A collection of original illustrated artwork for iconic films such as Jason and the Argonauts, Star Wars: Episode IV – A New Hope and Episode VI – Return of the Jedi and Indiana Jones and the Raiders of the Lost Ark will be sold at auction. The illustrations by pioneering artists including Ray Harryhausen, Ralph McQuarrie, Joe Johnston and Norman Reynolds will also be displayed in a free exhibition ahead of the live auction by Prop Store, at London’s BFI Imax in September.
The 600 lots are expected to raise £2-3m at auction. They include Harryhausen’s hand-drawn concept of Phineas and the Harpies from 1963’s Jason and the Argonauts and McQuarrie’s original illustration of a Tatooine Skiff from Return of the Jedi, each expected to sell for £3,000 –£5,000 each.
Other works include a production drawing from Conan the Barbarian by Ron Cobb, Joe Johnston’s storyboard for Luke Skywalker in an X-wing from A New Hope, and Norman Reynolds’ concept for the chamber in Raiders of the Lost Ark (1981).
The exhibition will take place from 7 – 26 September at BFI Imax in Waterloo, London, with the auction taking place on the 26th, and live streamed online. Registration and bidding is open now.
A large collection of Harryhausen’s work is also currently on display at the Barbican’s Into the Unknown exhibition on science fiction.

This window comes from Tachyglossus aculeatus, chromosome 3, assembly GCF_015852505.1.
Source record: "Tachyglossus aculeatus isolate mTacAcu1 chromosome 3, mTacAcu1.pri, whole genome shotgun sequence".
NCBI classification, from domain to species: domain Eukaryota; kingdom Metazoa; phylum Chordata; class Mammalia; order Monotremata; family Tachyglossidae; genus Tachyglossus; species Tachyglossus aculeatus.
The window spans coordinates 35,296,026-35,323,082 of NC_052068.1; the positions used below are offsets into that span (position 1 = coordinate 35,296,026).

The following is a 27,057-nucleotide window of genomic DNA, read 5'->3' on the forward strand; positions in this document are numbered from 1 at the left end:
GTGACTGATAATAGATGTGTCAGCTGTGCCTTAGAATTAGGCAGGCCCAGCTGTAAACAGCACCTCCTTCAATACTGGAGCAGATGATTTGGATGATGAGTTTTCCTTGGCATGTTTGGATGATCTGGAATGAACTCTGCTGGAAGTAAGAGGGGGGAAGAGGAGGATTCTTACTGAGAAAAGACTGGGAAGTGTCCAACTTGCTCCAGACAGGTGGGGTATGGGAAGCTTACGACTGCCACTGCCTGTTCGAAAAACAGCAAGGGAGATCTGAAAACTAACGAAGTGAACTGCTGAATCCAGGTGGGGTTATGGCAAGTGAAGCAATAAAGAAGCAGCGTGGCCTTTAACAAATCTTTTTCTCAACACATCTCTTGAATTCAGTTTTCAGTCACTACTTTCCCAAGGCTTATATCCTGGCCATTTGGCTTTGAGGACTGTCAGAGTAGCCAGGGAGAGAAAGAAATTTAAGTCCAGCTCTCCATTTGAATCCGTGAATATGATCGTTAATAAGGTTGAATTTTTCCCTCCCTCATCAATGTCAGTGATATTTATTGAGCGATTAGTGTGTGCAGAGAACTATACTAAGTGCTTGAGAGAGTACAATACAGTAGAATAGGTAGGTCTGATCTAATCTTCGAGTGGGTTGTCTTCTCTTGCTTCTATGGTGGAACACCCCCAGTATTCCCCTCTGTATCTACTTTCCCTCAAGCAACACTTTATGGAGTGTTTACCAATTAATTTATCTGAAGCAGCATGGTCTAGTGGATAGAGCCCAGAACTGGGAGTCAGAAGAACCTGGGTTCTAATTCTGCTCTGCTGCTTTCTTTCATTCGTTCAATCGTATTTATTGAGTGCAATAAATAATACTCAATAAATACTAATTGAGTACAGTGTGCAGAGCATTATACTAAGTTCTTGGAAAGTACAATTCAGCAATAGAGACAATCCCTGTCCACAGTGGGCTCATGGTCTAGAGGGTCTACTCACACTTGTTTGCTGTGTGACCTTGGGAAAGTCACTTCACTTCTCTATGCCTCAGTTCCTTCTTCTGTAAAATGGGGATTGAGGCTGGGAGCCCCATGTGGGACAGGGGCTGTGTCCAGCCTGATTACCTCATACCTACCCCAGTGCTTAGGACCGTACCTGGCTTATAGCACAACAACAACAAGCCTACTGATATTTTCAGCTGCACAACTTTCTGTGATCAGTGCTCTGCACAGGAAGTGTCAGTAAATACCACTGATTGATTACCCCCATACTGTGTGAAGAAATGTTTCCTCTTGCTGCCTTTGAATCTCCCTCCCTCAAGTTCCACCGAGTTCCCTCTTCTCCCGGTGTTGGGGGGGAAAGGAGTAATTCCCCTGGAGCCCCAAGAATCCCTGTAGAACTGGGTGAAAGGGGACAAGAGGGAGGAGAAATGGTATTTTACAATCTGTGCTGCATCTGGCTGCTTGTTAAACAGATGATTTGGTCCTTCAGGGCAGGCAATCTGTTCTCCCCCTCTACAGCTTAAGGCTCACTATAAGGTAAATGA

- Chaz Bundick talks us through the new digitally personable Company website
- Animator Frances Haszard’s gender neutral breakup story
- Photographer Norman Behrendt depicts Turkey’s majestic mosques
- Explore North Korean graphic ephemera in Phaidon’s new book
- “Have a process you can apply to any situation, space or time”: what we learned from Converse’s Lovejoy Art Benefit
- Standards Manual return with catalogue of 400 objects relating to New York City Transit
- Polaroid’s creative director Danny Pemberton introduces new brand Polaroid Originals
- Artist Dominique Pétrin on creating her very own domestic product
- Universal Everything animate emotive wallpapers for new iPhone devices
- Herburg Weiland’s meticulous editorial designs are typographically-driven
- The Visual History of Type author Paul McNeil selects and dissects his six favourite faces
- Breakdown Press’ Joe Kessler picks out his most-treasured books